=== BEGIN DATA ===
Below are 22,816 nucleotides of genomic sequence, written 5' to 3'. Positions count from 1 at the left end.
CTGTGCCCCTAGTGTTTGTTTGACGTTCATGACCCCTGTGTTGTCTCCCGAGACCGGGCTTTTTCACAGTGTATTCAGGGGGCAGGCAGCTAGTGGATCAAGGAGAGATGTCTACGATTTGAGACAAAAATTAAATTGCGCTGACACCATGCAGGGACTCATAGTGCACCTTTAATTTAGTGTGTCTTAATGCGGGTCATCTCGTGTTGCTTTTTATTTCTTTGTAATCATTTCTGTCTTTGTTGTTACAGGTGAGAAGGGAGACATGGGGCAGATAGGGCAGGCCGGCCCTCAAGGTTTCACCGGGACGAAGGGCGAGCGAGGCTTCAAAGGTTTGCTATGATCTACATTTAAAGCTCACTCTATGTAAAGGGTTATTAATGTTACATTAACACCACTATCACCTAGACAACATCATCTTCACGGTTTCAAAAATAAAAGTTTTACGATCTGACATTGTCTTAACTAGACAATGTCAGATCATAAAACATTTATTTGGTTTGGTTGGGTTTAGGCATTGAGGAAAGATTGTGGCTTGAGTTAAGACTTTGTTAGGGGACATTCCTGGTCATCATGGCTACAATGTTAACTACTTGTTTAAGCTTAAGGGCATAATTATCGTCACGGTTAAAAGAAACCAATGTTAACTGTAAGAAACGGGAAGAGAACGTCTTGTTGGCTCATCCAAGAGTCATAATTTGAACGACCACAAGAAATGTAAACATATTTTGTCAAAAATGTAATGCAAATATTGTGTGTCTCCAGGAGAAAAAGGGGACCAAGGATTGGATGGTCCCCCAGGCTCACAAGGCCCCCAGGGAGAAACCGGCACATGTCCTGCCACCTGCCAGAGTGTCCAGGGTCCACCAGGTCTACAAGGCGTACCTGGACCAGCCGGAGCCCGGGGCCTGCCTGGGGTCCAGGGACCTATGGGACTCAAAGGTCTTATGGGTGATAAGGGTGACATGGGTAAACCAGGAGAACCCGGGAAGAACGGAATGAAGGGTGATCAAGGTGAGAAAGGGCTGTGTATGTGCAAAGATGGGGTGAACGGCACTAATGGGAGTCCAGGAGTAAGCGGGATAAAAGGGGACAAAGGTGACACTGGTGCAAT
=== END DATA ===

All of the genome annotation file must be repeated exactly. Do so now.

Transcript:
Below are 22,816 nucleotides of genomic sequence, written 5' to 3'. Positions count from 1 at the left end.
CTGTGCCCCTAGTGTTTGTTTGACGTTCATGACCCCTGTGTTGTCTCCCGAGACCGGGCTTTTTCACAGTGTATTCAGGGGGCAGGCAGCTAGTGGATCAAGGAGAGATGTCTACGATTTGAGACAAAAATTAAATTGCGCTGACACCATGCAGGGACTCATAGTGCACCTTTAATTTAGTGTGTCTTAATGCGGGTCATCTCGTGTTGCTTTTTATTTCTTTGTAATCATTTCTGTCTTTGTTGTTACAGGTGAGAAGGGAGACATGGGGCAGATAGGGCAGGCCGGCCCTCAAGGTTTCACCGGGACGAAGGGCGAGCGAGGCTTCAAAGGTTTGCTATGATCTACATTTAAAGCTCACTCTATGTAAAGGGTTATTAATGTTACATTAACACCACTATCACCTAGACAACATCATCTTCACGGTTTCAAAAATAAAAGTTTTACGATCTGACATTGTCTTAACTAGACAATGTCAGATCATAAAACATTTATTTGGTTTGGTTGGGTTTAGGCATTGAGGAAAGATTGTGGCTTGAGTTAAGACTTTGTTAGGGGACATTCCTGGTCATCATGGCTACAATGTTAACTACTTGTTTAAGCTTAAGGGCATAATTATCGTCACGGTTAAAAGAAACCAATGTTAACTGTAAGAAACGGGAAGAGAACGTCTTGTTGGCTCATCCAAGAGTCATAATTTGAACGACCACAAGAAATGTAAACATATTTTGTCAAAAATGTAATGCAAATATTGTGTGTCTCCAGGAGAAAAAGGGGACCAAGGATTGGATGGTCCCCCAGGCTCACAAGGCCCCCAGGGAGAAACCGGCACATGTCCTGCCACCTGCCAGAGTGTCCAGGGTCCACCAGGTCTACAAGGCGTACCTGGACCAGCCGGAGCCCGGGGCCTGCCTGGGGTCCAGGGACCTATGGGACTCAAAGGTCTTATGGGTGATAAGGGTGACATGGGTAAACCAGGAGAACCCGGGAAGAACGGAATGAAGGGTGATCAAGGTGAGAAAGGGCTGTGTATGTGCAAAGATGGGGTGAACGGCACTAATGGGAGTCCAGGAGTAAGCGGGATAAAAGGGGACAAAGGTGACACTGGTGCAAT